Weather Forecast


Floating islands try to improve water quality

Students in the Introduction to Soil Science class at Minnesota West cut holes Tuesday in the fabric covering one of the floating islands. Plant plugs will be inserted into the fabric next week. (Julie Buntjer/Daily Globe)1 / 3
Okabena-Ocheda Watershed District Administrator Dan Livdahl stands on a floating island that was anchored in the E.O. Olson storm water retention pond Tuesday afternoon on the campus of Minnesota West. (Julie Buntjer/Daily Globe)2 / 3
Students fasten wire around one of the floating islands before it is placed in the water. The wire will help protect the young plants from geese. (Julie Buntjer/Daily Globe)3 / 3

WORTHINGTON -- Under cloudy skies and sporadic sprinkles, students in Jeff Rogers' Introduction to Soil Science class at Minnesota West Community and Technical College anchored the first of four floating islands Tuesday afternoon in the E.O. Olson storm water retention pond on campus.

A project of the Okabena-Ocheda Watershed District, in partnership with the E.O. Olson Trust and Minnesota West, the 8-inch-thick, 50-square-foot islands will be tested for their ability to improve water quality in the newly created regional storm water pond.

The islands, made of recycled pop bottles and milk jugs, are manufactured by St. Paul-based Midwest Floating Island, LLC. They will be planted with wetland grasses, forbs, reeds and sedges, which then feed off nutrients in the water. As the plants grow, they establish a root system that provides habitat and a food source for fish and above-water plants that attract insects and birds.

Dan Livdahl, Okabena-Ocheda Watershed District Administrator and project organizer, said that if the islands prove to be successful in improving water quality, the watershed district will consider putting islands in Lake Okabena. They may prove to be too costly, however. The four islands, once the seeding is completed, will be valued at nearly $6,000.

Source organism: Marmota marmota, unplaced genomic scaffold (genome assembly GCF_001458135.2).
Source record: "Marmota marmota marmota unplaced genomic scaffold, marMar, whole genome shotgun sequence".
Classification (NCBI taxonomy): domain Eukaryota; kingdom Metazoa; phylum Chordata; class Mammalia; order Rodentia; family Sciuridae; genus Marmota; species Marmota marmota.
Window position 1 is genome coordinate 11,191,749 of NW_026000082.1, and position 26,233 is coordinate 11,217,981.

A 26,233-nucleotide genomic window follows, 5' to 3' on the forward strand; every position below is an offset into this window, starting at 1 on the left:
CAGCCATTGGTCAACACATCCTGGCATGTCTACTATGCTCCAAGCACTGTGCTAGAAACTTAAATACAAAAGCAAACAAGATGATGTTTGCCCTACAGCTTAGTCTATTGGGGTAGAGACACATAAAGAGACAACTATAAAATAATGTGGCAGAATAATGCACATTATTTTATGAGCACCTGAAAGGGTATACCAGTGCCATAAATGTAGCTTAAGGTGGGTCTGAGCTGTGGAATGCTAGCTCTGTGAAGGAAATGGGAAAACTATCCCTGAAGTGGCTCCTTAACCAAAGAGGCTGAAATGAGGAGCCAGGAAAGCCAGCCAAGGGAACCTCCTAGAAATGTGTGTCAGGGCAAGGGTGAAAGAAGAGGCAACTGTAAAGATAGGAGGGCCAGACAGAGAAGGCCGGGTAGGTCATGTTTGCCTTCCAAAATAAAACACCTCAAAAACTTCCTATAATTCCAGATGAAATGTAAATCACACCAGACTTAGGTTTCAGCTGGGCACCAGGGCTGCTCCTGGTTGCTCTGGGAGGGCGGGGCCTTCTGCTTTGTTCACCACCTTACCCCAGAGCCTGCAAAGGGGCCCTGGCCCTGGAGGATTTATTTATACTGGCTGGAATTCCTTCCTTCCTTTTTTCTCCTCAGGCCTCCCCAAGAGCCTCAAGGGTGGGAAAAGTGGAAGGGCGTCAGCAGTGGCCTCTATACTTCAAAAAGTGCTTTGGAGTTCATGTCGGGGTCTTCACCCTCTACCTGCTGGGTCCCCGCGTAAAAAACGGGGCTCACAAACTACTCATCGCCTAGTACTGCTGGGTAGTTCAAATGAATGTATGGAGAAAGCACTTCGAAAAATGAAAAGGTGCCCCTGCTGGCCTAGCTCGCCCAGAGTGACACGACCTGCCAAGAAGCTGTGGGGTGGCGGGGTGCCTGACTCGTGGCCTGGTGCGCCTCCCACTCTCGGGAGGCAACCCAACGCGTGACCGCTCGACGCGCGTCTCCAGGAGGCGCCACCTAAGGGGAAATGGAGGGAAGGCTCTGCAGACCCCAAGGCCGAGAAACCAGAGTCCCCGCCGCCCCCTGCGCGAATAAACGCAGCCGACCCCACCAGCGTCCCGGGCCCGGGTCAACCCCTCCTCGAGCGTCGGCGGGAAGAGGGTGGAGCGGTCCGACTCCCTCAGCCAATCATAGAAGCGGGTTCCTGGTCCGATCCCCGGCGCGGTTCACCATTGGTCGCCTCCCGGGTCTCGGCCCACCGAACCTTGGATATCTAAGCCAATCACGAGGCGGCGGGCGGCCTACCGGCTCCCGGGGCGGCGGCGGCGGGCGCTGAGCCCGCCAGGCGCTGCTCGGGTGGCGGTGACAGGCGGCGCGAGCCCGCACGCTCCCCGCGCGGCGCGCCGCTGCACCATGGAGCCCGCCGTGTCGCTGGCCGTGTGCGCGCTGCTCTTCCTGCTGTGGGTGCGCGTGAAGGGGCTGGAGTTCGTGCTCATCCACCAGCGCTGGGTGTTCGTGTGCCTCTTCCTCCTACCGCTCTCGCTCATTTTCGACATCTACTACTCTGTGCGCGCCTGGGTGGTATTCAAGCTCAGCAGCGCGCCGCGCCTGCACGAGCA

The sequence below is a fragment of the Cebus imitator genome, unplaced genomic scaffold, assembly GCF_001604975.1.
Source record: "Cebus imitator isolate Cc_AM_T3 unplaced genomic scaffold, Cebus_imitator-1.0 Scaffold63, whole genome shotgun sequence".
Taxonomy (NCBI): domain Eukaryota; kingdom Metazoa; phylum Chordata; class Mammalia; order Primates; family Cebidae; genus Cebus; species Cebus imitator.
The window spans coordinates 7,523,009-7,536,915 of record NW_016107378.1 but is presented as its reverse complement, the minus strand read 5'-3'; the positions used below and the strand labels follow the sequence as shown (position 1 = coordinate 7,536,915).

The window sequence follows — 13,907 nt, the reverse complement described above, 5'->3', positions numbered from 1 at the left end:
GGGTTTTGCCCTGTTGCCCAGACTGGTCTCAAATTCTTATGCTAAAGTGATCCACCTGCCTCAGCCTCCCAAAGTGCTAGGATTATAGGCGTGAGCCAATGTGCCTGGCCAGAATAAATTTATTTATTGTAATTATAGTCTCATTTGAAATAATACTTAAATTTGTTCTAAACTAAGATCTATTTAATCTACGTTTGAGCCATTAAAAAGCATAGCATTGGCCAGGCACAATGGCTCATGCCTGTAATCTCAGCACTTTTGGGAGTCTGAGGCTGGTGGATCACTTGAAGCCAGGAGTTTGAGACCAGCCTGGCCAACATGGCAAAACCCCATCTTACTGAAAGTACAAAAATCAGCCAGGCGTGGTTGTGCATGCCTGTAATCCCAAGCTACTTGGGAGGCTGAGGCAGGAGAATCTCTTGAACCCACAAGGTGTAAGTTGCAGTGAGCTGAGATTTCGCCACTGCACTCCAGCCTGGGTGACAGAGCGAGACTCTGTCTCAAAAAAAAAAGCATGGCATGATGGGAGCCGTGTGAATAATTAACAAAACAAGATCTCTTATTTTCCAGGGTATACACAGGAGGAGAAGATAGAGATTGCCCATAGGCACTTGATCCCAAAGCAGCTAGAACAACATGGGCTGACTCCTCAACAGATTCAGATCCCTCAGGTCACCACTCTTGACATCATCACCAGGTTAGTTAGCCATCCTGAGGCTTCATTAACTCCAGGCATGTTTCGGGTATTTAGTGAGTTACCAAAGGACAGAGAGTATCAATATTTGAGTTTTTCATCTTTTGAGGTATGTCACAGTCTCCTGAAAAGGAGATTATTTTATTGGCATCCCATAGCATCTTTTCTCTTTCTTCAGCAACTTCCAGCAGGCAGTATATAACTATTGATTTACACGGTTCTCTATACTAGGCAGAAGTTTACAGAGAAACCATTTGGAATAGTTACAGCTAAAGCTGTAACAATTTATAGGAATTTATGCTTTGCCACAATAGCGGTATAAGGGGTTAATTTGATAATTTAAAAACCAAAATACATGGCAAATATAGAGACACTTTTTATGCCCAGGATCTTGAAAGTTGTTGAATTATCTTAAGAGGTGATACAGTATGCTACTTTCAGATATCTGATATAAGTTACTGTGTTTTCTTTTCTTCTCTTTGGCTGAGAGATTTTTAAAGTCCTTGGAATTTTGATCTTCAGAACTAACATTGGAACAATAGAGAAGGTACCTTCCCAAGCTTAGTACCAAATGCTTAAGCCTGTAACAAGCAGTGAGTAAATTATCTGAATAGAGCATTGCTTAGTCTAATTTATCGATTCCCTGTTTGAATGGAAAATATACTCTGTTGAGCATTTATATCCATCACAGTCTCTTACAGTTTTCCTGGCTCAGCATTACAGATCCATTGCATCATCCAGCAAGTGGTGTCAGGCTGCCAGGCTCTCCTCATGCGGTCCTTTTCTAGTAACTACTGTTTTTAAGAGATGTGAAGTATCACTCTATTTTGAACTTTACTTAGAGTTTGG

The four islands have already been seeded with a mixture of grasses, with flower and sedge plugs to be added next week, weather permitting. Approximately $450 in flowers -- including two varieties of asters, Black-eyed Susan, swamp milkweed, Joe Pye Weed, cardinal flower, blue flag iris, purple meadow rue, sneezeweed and others -- will join three varieties of sedges on the islands. Prairie seeds will also be scattered on the islands to see what has success in growing.

"We wanted to have about 50 percent grasses and reeds and 50 percent flowering plants," Livdahl said. "We wanted grasses that can grow on the edge of wetlands, and sedges are wetland plants.

"The reason we're planting so many different types of plants, and seeds as well, is we don't know what will grow on (the islands)," he added. "For aesthetic and wildlife purposes, it would be nice to have a variety of flowers, grasses and reeds."

The plan was to launch all four of the islands on Tuesday, but with falling temperatures and the potential for snow, Livdahl worried the young plants, cared for in the college's greenhouse since late last week, wouldn't survive. Already, a couple of plant varieties were lost over the weekend because they didn't get watered.

Once the plants are placed in the floating islands, Livdahl said there shouldn't be much maintenance. Their roots will be fed from the water in the retention pond, and wire fencing secured on each island will help to protect the young plants from the goose population.

"We're going to monitor (the islands) and remove the goose fence later this summer, depending on plant growth," Livdahl said.

Daily Globe Reporter Julie Buntjer may be reached at 376-7330.

Julie Buntjer

Julie Buntjer joined the Globe newsroom in December 2003, after working more than nine years for weekly newspapers. A native of Worthington, she has a bachelor's degree in agriculture journalism. Find more of her stories of farm life, family and various other tidbits at

(507) 376-7330